Monday, September 30, 2019

When Not to Approve a Compromise

Compromises are favorites of the law.   A compromise and settlement can avoid expensive litigation and as more than one judge has pointed out, the deal that the parties make will generally be better for them than the ruling the court provides.  However, bankruptcy involves many stakeholders so that when two parties reach a settlement which affects rights of the estate, the parties must go to the court for approval of their compromise under Fed.R.Bankr.P. 9019.   

In submitting motions to compromise, the cases and standards are well-established.  My standard 9019 motion refers to the four factor test set out in  In re Cajun Electric Power Coop, Inc., 119 F.3d 349, 355-56 (5th Cir. 1997) and many other Fifth Circuit decisions.   Most opinions dealing with motions to compromise relate to settlements which were approved which is great help if you are on the compromising side, but not so much on the objecting side.    Bankruptcy Judge Ronald B. King who is notoriously reticent to publish, has provided an opinion demonstrating when a settlement should not be approved.   Case No.  16-51448, In re Jorge R. Alfonso and Naydimar Diaz (Bankr. W.D. Tex. 9/6/09), which can be found here.

Tuesday, September 24, 2019

The Undue Hardship Test Is Really Harsh

The Fifth Circuit has released a new opinion which underscores just how hard it is to discharge a student loan under the undue hardship standard.   Thomas v. Department of Education (In re Thomas), 931 F.3d 449 (5th Cir. 2019).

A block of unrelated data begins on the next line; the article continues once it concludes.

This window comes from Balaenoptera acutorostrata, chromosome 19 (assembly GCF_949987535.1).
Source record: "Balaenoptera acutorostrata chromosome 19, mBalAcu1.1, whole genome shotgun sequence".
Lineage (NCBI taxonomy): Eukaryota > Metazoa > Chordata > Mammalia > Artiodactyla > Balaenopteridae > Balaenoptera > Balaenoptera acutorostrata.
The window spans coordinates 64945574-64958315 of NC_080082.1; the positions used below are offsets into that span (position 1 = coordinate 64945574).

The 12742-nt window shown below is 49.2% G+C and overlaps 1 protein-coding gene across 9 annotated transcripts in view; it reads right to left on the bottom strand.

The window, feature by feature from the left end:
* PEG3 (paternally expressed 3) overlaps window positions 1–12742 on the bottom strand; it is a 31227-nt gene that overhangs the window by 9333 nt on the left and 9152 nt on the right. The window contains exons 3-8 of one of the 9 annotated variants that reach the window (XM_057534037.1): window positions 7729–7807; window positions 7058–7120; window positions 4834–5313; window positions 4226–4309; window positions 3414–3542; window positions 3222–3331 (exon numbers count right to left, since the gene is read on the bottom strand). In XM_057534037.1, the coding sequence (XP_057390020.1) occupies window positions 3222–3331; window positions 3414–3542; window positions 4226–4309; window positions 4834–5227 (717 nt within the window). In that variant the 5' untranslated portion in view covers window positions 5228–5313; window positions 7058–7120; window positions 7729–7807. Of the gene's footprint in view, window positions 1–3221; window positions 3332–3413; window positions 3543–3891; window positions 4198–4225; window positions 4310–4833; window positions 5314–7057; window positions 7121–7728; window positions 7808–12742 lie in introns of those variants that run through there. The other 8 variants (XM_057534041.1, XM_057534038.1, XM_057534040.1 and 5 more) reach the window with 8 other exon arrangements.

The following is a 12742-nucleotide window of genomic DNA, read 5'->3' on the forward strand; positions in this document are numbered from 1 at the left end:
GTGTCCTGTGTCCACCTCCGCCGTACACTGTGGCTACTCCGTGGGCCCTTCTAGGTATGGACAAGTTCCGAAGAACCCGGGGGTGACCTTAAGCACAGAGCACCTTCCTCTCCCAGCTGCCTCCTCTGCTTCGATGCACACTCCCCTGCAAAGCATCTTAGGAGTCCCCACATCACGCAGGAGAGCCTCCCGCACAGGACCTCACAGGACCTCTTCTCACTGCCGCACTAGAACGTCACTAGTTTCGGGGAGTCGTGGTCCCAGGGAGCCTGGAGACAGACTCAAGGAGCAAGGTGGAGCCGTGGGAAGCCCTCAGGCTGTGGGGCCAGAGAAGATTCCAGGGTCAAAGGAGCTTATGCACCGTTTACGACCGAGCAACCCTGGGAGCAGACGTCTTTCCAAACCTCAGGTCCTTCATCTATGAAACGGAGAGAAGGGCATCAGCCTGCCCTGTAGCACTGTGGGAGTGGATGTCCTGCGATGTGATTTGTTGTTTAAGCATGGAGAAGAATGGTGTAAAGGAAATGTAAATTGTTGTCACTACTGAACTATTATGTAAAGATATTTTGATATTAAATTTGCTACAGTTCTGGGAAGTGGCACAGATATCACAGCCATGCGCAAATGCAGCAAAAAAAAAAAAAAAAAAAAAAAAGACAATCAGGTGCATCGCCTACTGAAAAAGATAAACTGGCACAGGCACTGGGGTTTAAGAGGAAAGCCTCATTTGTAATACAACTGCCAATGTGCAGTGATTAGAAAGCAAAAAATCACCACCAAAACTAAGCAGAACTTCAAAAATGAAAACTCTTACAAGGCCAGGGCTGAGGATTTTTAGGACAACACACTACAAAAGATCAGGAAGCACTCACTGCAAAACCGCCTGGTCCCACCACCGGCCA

A Sympathetic Debtor

Vera Thomas wanted to improve her station in life.  She was working at a call center in Southeastern Virginia earning $11.40 per hour with benefits.  In 2012, she decided to enroll in a local community college.   She took out two loans for $3,500.00 each for her first two semesters.   She did not return for a third semester and her loans went into repayment.   In spring of 2014, she paid back about $82 on her loans.

Monday, September 16, 2019

Beware the Living Trust! You May Lose Your Homestead

A living trust is a legal document that states who you want to manage and distribute your assets if you're unable to do so, and who receives them when you pass away. Having one helps communicate your wishes so your loved ones aren't left guessing or dealing with the courts.
This is what Legal Zoom says about Living Trusts.   What it does not say is that unless a living trust is set up properly, it can result in loss of the Texas homestead exemption as the Debtor found out in Case No.  18-50102, In re Steven Jeffrey Cyr (Bankr. W.D. Tex. 7/16/19) which can be found here.